Theresa May’s proposed counter terrorism bill has come under fire from activist groups and teachers unions.
Home Secretary Theresa May’s speech where she proposed a new bill to fight terrorism within the UK has been criticised by the Open Rights Group and the Human Rights watch.
One of the proposed measures for the bill is a new statutory duty on colleges, schools, prisons, probation providers, police and councils to prevent individuals being drawn into terrorism. Ministers will have powers to issue directions to organisations that repeatedly invite extremist speakers or fail in the duty in other ways.
Mary Senior, Official for the Scotland University and Colleges Union (UCU), said:
“Universities and colleges have a responsibility to ensure the safety of their students and staff and not to allow activities which are intended to foment hatred or violence, or to recruit support for unlawful activities such as terrorism.
“At the same time, universities and colleges rightly cherish, and must continue to promote, academic freedom as a key tenet of a civilised society. It is essential to our democracy that all views are open to debate and challenge within the law.”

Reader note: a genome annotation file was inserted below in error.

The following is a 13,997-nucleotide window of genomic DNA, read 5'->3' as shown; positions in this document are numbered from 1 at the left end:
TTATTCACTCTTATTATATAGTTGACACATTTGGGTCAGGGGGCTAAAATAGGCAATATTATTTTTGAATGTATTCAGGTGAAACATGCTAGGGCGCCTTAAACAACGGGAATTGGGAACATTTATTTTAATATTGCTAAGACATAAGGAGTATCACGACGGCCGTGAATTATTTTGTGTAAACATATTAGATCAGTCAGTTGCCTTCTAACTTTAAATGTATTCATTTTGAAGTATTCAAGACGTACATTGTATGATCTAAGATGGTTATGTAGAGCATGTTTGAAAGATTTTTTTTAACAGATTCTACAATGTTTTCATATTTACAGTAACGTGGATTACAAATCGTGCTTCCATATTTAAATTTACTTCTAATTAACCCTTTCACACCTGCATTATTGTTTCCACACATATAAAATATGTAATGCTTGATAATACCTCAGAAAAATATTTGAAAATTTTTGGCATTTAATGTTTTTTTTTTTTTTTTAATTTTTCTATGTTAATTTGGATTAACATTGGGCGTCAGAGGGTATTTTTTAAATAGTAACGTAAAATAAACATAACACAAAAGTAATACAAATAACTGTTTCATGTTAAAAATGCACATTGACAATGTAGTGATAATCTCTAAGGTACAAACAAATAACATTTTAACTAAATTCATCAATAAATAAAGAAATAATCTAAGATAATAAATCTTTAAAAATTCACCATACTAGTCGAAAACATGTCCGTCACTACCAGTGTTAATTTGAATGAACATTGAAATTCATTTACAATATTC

Tom Lawrence, from the Home Office Press office said:
“The purpose of our Prevent programme is stop people becoming terrorists or supporting terrorism. It deals with all kinds of terrorist threats to the UK.
“Prevent activity in local areas relies on the co-operation of many organisations to be effective. Currently, such co-operation is not consistent across the country.
“The new duty will require specified authorities to have due regard to the need to prevent people from being drawn into terrorism. This will include local government, the police, prisons, providers of probation services, schools, colleges, universities and others.
“Universities’ commitment to freedom of speech and the rationality underpinning the advancement of knowledge means that they represent one of our most important safeguards against extremist views and ideologies.
“However, extremist preachers have used higher education institutions as a platform for spreading their messages. Universities must take seriously their responsibility to deny extremist speakers a platform.
“This duty is not about the government restricting freedom of speech — which the government is committed to – it is about universities taking account of the interests and well-being of all their students, staff and the wider community.”
The bill, which will be published tomorrow, will also give police the power to seize passports and travel documents for up to 30 days, from people thought to be leaving UK to engage in terrorism-related activities, and force internet services providers to release Internet Protocol addressees to the police in order to target individuals.